Social-ecological research analyses the influence of human actors on natural processes in ecosystems (e.g. Janssen et al. 2007). Livestock systems are understood as goal-oriented human activity systems (Checkland 1981), in which livestock keepers carry out goal-oriented management actions based on their observations, knowledge and opportunities (Kaufmann 2007; Halliday/Glaser 2011). Thus, human actors play a crucial role in regulating and in transforming systems (Spaargaren et al. 2012). We use an actor- and action-oriented analytical approach based on second-order cybernetics (Foerster 1982) to explain the interactions between animals, humans and the environment in order to explicate information flow and processing underlying management practices used for regulation and transformation of the systems. 

Mobile cattle husbandry (agro-)pastoralism and stationary cattle farming systems exist in today’s Namibia. These system types follow different production rationales (logics of actions). In the stationary systems, the production conditions are - as far as possible - adapted to the needs of the animals. Therefore, system regulation extends not only to the animals, but to a larger extent to the production environment. Through the use of inputs (e.g. supplementary feeding, pasture improvement, health prophylaxis), livestock farmers aim to influence production conditions to better fit to the requirements of their livestock. This makes it possible to keep animals with a higher genetic yield potential. In contrast, livestock keepers of mobile livestock systems enter into a different productive interaction with the heterogeneous and variable environmental conditions typical of arid areas with the aim of producing a steady stream of animal products and services from a seasonally pulsating ecosystem (Krätli/Schareika 2010; Kaufmann et al. 2016). Consequently, they rely on animals with different characteristics, which comprise capabilities to productively interact with heterogeneous and variable, seasonally pulsating, environments.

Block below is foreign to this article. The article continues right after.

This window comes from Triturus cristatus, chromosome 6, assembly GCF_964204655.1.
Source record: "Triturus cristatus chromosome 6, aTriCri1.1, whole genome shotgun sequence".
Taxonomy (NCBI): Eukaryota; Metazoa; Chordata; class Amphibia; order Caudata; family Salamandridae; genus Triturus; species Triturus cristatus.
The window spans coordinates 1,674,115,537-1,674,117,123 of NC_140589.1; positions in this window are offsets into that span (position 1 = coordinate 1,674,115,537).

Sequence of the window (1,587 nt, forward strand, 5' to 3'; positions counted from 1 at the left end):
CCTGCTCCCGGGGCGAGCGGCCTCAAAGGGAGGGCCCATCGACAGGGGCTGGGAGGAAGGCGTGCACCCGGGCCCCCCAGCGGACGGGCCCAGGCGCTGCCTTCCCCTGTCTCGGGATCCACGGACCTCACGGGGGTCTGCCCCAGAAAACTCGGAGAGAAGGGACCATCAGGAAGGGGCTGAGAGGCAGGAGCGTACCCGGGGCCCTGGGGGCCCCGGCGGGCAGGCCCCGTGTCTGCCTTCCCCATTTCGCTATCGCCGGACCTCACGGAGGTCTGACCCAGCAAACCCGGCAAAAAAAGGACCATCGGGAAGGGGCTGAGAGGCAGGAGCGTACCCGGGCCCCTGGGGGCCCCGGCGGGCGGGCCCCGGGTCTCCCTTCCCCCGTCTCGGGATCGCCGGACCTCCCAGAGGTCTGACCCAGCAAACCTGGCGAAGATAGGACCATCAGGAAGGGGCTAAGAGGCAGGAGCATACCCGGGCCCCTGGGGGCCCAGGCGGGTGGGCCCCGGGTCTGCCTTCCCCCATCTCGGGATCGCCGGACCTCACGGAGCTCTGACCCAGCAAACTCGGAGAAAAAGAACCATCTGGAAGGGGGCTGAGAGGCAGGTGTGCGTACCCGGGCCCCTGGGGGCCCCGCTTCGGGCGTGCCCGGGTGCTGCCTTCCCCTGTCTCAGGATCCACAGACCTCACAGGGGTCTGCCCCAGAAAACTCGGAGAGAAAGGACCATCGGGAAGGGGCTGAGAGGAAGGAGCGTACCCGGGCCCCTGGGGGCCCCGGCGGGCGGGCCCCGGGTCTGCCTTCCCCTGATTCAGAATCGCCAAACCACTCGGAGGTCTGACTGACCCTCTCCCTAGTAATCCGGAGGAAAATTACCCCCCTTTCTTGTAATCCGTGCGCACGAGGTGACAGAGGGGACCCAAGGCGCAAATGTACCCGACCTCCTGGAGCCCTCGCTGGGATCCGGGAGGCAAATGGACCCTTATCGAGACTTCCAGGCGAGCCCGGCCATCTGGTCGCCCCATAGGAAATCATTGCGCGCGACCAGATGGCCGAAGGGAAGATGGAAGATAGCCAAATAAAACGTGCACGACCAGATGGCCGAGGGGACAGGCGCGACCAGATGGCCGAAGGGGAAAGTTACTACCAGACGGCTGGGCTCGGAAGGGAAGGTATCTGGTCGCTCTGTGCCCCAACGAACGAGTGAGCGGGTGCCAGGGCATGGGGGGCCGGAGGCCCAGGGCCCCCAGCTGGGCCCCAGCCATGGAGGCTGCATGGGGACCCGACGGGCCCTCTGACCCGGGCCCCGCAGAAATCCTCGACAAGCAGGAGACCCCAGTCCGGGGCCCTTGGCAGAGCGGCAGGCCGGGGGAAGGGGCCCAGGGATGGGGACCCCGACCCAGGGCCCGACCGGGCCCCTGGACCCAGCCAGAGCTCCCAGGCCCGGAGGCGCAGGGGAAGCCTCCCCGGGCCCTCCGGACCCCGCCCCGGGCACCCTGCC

We assume that different production strategies, both immediate land use and long term breeding and strategies, manifest themselves in corresponding differences in the human-animal-environment relationships, which in turn become manifest in the phenotypic and genetic characteristics of the animal populations.

The work programme of the social ecology part of the package includes the analysis of secondary data, extensive empirical field investigations on recent land-use and breeding strategies, and the coordination of the cooperation between the German and the Namibian science and practice partners.

1. A study of literature and archive documents serves to analyse the transformation of cattle farming in Namibia during the colonial period from a socio-ecological, and an animal science perspective. Archive material of the colonial school in Witzenhausen (e.g. diploma theses and correspondence of colonists with the school) identified in the history package of this project will be analysed for apparent approaches to practical cattle farming and breeding, as will be livestock and animal husbandry teaching materials, textbooks and scientific literature from the early 20th century, and ethnographic studies of pastoralist societies in sub-Saharan Africa from the same period.

2. Extensive field investigations in contrasting locations in Namibia will use a multi-method approach that includes narrative interviews to establish farm and breeding history, guided interviews to establish breeding management and animal resource characterisation, visualised spatio-temporal recording of land-use management, and participatory photography to contextualise human-animal-environment interactions. The information thus gathered will be used to comparatively analyse the more recent and ongoing transformation of human-animal-environment interactions in the contrasting cattle systems.